Friday, February 5, 2010

A Tribute to J.D. Salinger

By Chip Schrader
Book Review Editor
If only there was one more book. So cries the eternal adolescent inside who grasped at every word Holden Caulfield said by the pen of Jerome David Salinger, better known simply as J.D. Salinger. The Catcher in the Rye came out in 1951, the angry and shunned main character rode a train home after flunking out of another boarding school. All the while, his younger sister, Phoebe, was the only thing that remained pure in his young and jaded life. Pure to the point he tried to wipe away the “F” word from a wall so someone like his sister would never walk along and see it.
It was that word that set American culture on fire. Profane and subversive to many, perhaps; indeed the taboo of profanity and vulgarity had been set free, but subversion hardly seems to fit. Salinger used that word once, and in a context that ironically was a memoriam to American innocence, and now that word is etched so deeply into pop culture that it cannot be burned, blurred, or bleeped away. Now not every time can this word be masked, and no more in American Literature.
This novel was so much more than that, though. In eleventh grade English, it was the first thing that was true. In my anxious and angry adolescence, Salinger’s gentle voice reached me through those pages and said to me: “It’s okay. There are many other lost souls out there to walk beside you.” Caulfield’s anger gave me a sense of righteousness. Five years later, and I read it as a completely different novel that made me laugh at the sarcasm, wit, and indifference to society.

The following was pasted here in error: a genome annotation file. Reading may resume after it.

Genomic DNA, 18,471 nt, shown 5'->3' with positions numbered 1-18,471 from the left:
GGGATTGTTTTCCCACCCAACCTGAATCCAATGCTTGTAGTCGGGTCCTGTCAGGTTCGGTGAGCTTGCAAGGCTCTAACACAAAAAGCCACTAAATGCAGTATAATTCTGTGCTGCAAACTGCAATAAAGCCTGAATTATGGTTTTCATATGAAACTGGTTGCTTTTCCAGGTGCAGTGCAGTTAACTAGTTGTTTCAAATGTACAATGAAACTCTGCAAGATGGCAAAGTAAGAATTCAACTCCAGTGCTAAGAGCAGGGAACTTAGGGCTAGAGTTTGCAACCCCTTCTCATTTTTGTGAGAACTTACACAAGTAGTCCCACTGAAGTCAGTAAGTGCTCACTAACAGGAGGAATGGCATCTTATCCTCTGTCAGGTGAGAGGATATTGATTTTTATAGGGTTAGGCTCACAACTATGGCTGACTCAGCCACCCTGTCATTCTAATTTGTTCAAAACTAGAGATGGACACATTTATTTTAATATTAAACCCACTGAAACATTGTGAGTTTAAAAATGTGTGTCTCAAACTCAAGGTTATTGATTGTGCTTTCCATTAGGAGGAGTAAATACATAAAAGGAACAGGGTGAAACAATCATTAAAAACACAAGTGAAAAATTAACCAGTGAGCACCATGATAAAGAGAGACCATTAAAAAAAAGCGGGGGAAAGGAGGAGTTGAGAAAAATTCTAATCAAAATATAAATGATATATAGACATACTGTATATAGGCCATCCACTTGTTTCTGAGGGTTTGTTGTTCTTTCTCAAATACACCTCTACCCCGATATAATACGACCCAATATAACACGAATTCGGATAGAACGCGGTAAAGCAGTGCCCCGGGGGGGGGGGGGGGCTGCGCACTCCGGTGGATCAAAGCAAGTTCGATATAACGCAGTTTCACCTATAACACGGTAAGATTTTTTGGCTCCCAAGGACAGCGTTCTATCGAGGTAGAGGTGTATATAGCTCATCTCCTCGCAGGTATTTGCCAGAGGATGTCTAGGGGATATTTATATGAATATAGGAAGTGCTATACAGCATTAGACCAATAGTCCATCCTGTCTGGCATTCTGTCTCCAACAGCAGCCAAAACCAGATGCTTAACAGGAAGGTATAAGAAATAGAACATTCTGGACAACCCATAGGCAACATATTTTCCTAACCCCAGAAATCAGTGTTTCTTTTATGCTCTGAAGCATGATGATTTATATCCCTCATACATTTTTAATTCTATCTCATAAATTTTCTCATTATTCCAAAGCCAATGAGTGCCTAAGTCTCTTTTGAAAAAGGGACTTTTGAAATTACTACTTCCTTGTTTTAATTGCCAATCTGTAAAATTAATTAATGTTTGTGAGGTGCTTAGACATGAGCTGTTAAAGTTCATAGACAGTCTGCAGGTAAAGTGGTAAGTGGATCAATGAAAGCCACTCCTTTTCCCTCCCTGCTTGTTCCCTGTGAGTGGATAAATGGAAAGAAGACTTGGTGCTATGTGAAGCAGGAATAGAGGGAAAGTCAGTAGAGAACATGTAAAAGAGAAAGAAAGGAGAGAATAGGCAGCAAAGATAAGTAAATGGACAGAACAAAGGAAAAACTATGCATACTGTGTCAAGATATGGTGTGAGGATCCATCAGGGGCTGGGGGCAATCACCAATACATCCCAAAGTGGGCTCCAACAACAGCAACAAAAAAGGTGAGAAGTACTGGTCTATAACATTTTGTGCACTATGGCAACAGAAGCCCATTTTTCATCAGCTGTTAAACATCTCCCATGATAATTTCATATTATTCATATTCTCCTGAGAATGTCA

That is what a great novel is. The reader holds more of its meaning than the words themselves.
If only there was one more book. “Catcher in the Rye,” “Franny and Zooey,” “Raise High the Roof Beam, Carpenters and Seymour: an Introduction” and “Nine Stories” are everything this man had to share before retiring from public view for over five decades. “Nine Stories,” to Salinger fans, is also essential reading containing the stories “A Perfect Day for a Bananafish” and “Uncle Wiggly in Connecticut,” where nuanced details like a careless mother resting her child’s glasses face down stir the reader with its beautiful particularity.
Salinger’s disappearance fueled rumors about odd ritualistic habits, pseudonyms (Thomas Pynchon the most famous rumor) and behavior, some of them confirmed by his daughter Margaret’s memoir “Dream Catcher.” Books like “Children’s Letters to J.D. Salinger” attempted to fill that void, and that vast market that yearned for his words. Nothing ever really did fill that void Salinger left. The person at this laptop writing you these words owes his college major, his career, and his dreams as a writer to Mr. Salinger.
If only there was one more book…but there isn’t. These four works are what he had for us, and at the very least and very most, we have that.